Beyond the pandemic
Brexit: The Big Conversation with Phil Hogan, Sir Ivan Rogers and Georgina Wright
At the end of November, Phil Hogan, until recently the European Commissioner for Trade; Sir Ivan Rogers, former UK Permanent Representative to the EU and one of the best-connected insiders in Westminster and Brussels; and Georgina Wright of the Institute for Government, gave us their take on chances of a deal, the post-Brexit relationship between Britain and the EU – and the potential for future flashpoints.
Deal ‘in the balance' in coming weeks
The markets put the chance of a deal between Britain and the EU at between 75 and 80 per cent but this is ‘too high’ in Sir Ivan Rogers’ opinion. Europe is less optimistic than London, which ‘spends most of its time in these conversations talking to itself’. While the text of an agreement is largely there, the issues that remain are ‘immensely difficult questions’ that go to the heart of sovereignty and the motivations for Brexit. In the words of Phil Hogan, ‘There is no movement... on the key outstanding issues that will satisfy the European Union.’
A ‘level playing field’ may be an illogical goal
Ivan Rogers said that Boris Johnson, Dominic Cummings (and others) have always been clear that the purpose of Brexit is divergence. But the UK’s desire to regulate freely in areas such as AI, fintech, biotech and data may be hamstrung by trade agreements’ typical inclusion of a ‘non-regression clause’ that prevents both sides from backtracking on commitments (currently a sticking point in trade talks). Brexit is unique in that two already-aligned parties seek to move further apart, which could make a level playing field a logically inconsistent aim.
The price of a duty-free, quota-free deal
As much as the EU would like frictionless trade with Britain, Sir Ivan pointed out that it has never offered such a deal to a country outside the European Economic Area. UK negotiators should not underestimate the readiness of Brussels to exact a high price for such special treatment, and the UK may need to make significant concessions (such as a level playing field without regulatory divergence) for a duty-free, quota-free deal.
Standards will be important
Future standards and associated regulatory compliance will be important in influencing the location of manufacturing bases and demand for products. Phil stressed that the EU wants structured dialogue on creating the standards of the future with the US, China and other countries. But in discussions on regulatory cooperation with the UK, the EU is ‘not getting the same traction’.
The EU is a “regulatory superpower”
While the EU is far from being a geostrategic power, it has been much more effective in promoting its norms and standards extraterritorially. The UK will find it hard to ‘be on the receiving end of a regulatory superpower’ on data protection and privacy, or financial services, for example.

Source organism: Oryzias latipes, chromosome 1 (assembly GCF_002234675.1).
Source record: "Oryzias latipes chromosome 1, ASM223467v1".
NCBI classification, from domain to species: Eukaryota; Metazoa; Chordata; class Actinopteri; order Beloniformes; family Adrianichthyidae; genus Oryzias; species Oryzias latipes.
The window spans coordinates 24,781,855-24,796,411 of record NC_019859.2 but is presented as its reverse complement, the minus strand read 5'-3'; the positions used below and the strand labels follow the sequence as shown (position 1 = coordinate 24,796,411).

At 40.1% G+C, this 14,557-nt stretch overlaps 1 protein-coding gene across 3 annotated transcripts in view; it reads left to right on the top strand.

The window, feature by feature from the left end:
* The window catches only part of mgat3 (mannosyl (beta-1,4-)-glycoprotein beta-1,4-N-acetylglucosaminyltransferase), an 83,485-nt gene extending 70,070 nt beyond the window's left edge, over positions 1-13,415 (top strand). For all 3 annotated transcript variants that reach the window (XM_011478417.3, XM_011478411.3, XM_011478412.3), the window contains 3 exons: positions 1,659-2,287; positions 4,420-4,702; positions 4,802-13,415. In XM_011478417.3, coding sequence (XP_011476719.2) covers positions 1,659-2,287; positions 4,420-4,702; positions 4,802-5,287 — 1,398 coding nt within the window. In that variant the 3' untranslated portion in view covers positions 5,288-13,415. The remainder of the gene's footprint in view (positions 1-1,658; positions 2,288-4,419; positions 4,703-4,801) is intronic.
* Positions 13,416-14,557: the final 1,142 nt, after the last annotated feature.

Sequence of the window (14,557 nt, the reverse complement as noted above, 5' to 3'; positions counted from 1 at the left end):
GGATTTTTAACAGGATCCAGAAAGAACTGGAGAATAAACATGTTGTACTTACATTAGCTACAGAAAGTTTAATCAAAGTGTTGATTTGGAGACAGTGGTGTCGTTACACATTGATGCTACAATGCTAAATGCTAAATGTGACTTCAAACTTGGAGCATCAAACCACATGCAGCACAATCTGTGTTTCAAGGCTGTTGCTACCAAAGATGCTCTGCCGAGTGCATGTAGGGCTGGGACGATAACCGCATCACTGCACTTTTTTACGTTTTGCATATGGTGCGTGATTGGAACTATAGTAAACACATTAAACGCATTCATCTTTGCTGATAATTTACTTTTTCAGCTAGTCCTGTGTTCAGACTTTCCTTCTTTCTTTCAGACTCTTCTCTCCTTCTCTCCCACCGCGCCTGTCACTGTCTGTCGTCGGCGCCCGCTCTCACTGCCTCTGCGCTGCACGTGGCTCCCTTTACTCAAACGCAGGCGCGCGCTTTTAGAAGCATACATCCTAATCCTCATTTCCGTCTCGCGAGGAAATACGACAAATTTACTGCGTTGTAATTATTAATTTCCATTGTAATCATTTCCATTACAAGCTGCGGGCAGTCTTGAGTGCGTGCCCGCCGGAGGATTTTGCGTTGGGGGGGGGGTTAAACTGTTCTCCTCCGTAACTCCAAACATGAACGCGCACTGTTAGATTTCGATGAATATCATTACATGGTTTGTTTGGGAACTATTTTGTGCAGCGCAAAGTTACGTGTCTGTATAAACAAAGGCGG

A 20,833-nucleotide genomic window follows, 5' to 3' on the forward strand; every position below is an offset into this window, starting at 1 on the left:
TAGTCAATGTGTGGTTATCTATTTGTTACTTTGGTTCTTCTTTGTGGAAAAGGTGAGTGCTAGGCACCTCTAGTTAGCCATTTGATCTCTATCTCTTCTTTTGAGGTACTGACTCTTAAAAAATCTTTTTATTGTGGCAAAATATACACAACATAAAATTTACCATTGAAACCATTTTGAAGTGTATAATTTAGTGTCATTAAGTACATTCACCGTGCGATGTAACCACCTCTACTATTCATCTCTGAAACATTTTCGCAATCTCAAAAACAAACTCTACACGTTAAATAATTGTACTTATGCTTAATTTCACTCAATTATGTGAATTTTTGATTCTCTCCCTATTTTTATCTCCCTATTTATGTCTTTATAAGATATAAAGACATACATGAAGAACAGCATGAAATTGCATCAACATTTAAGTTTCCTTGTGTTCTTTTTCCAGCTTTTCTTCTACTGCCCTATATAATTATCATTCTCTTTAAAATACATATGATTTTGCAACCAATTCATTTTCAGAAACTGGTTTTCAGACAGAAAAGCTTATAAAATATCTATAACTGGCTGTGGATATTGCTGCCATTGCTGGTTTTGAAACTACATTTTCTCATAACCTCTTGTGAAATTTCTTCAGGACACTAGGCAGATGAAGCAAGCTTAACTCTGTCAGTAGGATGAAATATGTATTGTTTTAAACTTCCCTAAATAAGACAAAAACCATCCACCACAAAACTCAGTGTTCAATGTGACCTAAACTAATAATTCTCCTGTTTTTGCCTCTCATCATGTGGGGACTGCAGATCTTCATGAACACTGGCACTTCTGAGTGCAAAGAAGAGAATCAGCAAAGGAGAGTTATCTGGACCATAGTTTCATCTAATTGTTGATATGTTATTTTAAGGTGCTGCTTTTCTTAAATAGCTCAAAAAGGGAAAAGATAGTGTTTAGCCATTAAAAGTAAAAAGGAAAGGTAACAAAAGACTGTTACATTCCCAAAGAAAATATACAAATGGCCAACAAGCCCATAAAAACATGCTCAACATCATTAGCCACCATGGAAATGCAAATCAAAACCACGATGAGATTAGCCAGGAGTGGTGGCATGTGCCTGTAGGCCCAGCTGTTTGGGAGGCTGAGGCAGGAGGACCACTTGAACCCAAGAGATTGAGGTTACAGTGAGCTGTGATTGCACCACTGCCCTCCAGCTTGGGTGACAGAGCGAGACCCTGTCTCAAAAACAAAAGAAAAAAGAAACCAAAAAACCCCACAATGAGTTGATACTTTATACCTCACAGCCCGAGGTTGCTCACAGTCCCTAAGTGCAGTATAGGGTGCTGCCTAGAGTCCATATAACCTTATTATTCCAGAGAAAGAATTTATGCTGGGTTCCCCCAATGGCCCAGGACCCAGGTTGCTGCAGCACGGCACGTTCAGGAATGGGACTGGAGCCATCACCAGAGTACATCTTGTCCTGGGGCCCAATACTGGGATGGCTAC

A no-deal Brexit will have long-term consequences
A no-deal Brexit will be extremely difficult to avoid, said Sir Ivan, and there is no easy way back from a no-deal scenario. If a no-deal exit materialises, Boris Johnson’s instinct will be to ‘blame the EU loud and long’, reducing the chances of amicable negotiations with the EU, perhaps for two years or more.
The UK isn’t ready for a ‘skinny deal’ (let alone no-deal)
The infrastructure required at the Irish border is not yet in place so there is insufficient preparedness for customs procedures and licence checks. Whatever (if anything) is finalised, the end of the transition period will bring serious challenges that may last months. Nevertheless, away from the politics, diligent officials on both sides of the Channel with longstanding relationships will try to minimise disruption.
Even a deal wouldn’t be final
As Switzerland has found, negotiating with the EU is a never-ending (and hard-bitten) process. Britain will have to be flexible and willing to make additional trade-offs – possibly indefinitely. Retaliation and counter-retaliation will be the norm if the UK diverges from the EU, and even in a best-case scenario, the UK may have to reconcile being simultaneously both competitor and ally of the EU.
Best practice for future dealings with the EU
In Georgina Wright’s view, British trade negotiators looking to make progress in the future should be prepared to look for common ground; bring strong, pre-scrutinised arguments to the table; maximise intelligence and data concerning what is going on in Brussels and where the member states stand on particular issues; develop state-of-the-art solutions; and offer meaningful incentives for agreement.